SALEM, Ohio — Changes could be coming to the Erie National Wildlife Refuge in Crawford County, Pennsylvania.
The refuge, which focuses on protecting migratory birds and endangered species, is creating a Comprehensive Conservation Plan. The plan will describe a 15-year management strategy for the refuge and possibly alter some current management practices.
The refuge, which was established in 1959, has used a cooperative farming program for many years. Right now, three farmers are using about 260 acres at the 8,800-acre refuge to grow corn, oats and alfalfa.
According to Deputy Refuge Manager Patty Nagel, the farm program is being evaluated and could face elimination under the refuge’s new conservation plan.
While farming has traditionally been considered an acceptable management tool, Nagel said there could be benefits to letting the refuge revert to native vegetation.
Native plants have special nutritional values and appeal to a diversity of wildlife, especially migratory birds and endangered species.
However, farming the land has benefits, too. The farmers don’t pay to use the property, but they are responsible for its upkeep and they are required to leave 20 percent of their crop in the field to provide food for wildlife.
Gary Sliter, a volunteer at the refuge, said without the crops, there won’t be enough food to sustain the animals. And the farmers will lose out on the time and money they’ve invested in the ground.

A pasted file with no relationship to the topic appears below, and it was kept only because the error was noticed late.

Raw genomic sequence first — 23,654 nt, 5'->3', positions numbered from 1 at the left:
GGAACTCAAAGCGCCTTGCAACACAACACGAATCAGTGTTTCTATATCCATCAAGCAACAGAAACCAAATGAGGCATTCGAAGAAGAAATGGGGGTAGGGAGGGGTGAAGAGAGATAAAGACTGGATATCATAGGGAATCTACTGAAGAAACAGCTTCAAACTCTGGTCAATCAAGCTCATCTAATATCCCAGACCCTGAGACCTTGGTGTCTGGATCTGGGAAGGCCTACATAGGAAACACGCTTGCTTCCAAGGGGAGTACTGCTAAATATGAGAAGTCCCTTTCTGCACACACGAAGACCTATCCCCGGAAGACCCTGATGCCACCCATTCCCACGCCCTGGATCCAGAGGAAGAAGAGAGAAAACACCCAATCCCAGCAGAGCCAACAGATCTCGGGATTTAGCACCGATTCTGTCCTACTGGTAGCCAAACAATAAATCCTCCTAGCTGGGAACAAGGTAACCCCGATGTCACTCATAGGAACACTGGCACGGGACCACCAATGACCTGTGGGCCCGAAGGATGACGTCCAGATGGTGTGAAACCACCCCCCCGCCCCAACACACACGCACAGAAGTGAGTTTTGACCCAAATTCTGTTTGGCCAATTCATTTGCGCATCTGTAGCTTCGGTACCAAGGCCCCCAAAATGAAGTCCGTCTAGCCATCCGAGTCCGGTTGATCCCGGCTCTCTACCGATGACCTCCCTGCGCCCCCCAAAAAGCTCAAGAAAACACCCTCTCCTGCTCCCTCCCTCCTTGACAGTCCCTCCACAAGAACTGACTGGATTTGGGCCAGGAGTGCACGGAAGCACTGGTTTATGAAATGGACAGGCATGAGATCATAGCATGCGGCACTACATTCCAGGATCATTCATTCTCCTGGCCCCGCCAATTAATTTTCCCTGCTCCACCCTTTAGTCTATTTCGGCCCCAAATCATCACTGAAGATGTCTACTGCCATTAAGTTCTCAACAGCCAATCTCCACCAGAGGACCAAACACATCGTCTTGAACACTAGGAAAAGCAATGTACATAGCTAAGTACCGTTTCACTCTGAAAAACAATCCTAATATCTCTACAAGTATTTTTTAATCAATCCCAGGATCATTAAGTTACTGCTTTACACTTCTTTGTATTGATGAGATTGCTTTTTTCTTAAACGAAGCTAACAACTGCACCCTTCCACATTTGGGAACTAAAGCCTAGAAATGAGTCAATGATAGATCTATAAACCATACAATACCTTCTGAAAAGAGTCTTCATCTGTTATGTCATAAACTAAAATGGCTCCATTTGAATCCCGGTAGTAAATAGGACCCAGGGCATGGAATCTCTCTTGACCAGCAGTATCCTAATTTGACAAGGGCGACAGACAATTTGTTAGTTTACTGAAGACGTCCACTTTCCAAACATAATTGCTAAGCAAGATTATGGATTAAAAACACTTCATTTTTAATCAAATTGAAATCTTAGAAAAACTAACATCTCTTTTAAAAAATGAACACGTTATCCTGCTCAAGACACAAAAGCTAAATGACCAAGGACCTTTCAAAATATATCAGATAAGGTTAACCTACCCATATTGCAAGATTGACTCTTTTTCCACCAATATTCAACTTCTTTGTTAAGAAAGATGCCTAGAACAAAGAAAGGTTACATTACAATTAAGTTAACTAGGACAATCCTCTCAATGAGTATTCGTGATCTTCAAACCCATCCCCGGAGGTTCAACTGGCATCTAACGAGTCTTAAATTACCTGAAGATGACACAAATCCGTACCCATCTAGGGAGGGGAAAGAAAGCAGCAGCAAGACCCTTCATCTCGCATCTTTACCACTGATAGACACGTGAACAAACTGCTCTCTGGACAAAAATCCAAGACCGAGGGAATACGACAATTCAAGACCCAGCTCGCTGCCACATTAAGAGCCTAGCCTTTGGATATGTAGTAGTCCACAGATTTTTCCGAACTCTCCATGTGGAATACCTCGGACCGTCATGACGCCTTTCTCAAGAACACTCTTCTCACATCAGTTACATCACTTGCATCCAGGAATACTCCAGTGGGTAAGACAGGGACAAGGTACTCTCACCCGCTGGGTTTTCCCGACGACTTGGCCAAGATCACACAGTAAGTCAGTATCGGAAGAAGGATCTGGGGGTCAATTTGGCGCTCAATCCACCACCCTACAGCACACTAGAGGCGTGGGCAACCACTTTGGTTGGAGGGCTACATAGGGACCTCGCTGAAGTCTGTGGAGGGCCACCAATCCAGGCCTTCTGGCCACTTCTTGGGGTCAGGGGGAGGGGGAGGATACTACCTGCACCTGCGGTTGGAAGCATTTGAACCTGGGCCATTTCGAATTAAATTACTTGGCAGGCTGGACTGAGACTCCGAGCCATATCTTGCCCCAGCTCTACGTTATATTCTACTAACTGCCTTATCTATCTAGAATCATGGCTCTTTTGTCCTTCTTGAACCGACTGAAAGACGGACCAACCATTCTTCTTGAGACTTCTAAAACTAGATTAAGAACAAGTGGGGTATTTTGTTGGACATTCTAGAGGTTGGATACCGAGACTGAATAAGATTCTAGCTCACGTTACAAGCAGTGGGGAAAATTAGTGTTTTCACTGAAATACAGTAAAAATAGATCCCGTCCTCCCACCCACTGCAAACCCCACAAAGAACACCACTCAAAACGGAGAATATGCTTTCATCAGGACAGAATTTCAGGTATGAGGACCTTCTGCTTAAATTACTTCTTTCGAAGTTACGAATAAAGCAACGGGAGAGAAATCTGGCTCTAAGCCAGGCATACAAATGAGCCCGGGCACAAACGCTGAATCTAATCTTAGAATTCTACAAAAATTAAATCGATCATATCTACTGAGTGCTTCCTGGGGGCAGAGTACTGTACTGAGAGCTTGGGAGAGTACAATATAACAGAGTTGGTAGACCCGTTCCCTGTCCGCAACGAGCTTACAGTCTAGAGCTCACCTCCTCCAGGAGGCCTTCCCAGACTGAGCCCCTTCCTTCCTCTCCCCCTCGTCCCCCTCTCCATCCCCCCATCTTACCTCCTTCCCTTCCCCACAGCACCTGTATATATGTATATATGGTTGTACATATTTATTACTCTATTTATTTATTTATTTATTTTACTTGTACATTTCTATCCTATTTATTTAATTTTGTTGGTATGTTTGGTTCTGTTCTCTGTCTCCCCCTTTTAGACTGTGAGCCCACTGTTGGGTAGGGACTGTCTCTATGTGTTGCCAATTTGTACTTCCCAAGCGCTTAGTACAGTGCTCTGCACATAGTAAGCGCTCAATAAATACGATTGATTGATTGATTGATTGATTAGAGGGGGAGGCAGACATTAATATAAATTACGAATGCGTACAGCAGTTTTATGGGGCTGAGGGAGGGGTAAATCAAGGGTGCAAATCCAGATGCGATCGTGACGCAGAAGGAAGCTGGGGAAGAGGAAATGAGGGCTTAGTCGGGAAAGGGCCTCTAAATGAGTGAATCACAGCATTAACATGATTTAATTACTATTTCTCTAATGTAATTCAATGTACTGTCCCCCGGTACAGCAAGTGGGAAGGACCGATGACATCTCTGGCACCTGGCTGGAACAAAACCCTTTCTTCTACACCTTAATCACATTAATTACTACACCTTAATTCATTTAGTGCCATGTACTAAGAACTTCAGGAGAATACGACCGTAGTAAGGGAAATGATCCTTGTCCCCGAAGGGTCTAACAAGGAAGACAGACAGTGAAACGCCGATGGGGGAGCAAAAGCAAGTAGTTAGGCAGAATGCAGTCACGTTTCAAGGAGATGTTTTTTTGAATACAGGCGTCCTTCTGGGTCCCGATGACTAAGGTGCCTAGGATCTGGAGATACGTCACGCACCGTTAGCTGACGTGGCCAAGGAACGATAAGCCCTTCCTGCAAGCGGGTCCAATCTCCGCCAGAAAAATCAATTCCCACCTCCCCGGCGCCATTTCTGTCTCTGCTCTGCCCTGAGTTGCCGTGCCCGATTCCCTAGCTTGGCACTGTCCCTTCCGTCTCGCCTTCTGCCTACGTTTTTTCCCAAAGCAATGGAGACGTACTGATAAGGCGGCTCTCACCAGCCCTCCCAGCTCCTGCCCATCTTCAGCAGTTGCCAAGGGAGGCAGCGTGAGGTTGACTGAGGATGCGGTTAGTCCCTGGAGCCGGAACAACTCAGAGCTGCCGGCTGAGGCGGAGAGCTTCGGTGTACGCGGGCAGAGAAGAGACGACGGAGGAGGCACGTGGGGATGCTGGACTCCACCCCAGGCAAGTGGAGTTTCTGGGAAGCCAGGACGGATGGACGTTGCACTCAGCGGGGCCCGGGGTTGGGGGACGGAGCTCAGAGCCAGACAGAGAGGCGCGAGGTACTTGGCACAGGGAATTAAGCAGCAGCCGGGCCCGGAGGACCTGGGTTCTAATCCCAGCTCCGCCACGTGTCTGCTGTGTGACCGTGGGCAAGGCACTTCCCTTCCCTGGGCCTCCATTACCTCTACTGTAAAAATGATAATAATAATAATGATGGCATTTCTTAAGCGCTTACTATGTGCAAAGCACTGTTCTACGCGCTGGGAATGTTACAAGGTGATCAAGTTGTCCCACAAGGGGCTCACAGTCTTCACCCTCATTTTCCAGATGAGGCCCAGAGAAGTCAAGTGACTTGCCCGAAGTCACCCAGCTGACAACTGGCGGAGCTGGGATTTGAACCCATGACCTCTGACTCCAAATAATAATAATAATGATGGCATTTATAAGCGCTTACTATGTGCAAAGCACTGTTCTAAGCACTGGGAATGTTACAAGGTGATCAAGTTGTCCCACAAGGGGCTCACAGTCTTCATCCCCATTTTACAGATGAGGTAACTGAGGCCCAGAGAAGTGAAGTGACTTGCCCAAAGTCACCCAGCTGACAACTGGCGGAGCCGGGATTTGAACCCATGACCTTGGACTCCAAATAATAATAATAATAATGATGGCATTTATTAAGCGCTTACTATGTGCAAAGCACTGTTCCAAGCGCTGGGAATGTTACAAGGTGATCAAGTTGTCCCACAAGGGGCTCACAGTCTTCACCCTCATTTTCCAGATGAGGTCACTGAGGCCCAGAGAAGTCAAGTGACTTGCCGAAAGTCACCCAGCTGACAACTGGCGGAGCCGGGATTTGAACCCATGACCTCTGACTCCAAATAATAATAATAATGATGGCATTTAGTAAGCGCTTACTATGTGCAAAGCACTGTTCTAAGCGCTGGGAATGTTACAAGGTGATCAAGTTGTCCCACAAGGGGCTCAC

The number of farmed acres at the refuge has decreased over the years and Sliter doesn’t like to see the cropland disappearing.
“I strongly believe that we need to get this farming program back up to par, where it used to be,” he said.
Nagel said refuge staff members are aware of the impact this decision will have on the refuge and surrounding community. But the priority must be to do what is best for the wildlife.
The National Wildlife Refuge System Improvement Act of 1997 charged refuges around the country with restoring wildlife habitats to historical conditions, the conditions that were present before the U.S. was colonized.
However, Erie’s Comprehensive Conservation Plan can include management programs like farming as long as refuge staff can justify that it helps them work toward the refuge’s mission.
The goal of the plan will be to conserve wildlife and provide recreation opportunities.
Public comments on the Comprehensive Conservation Plan will be accepted until April 30. The final decision will be made by the refuge’s regional director in Hadley, Mass.
Nagel said the goal is to have a plan in place in two years.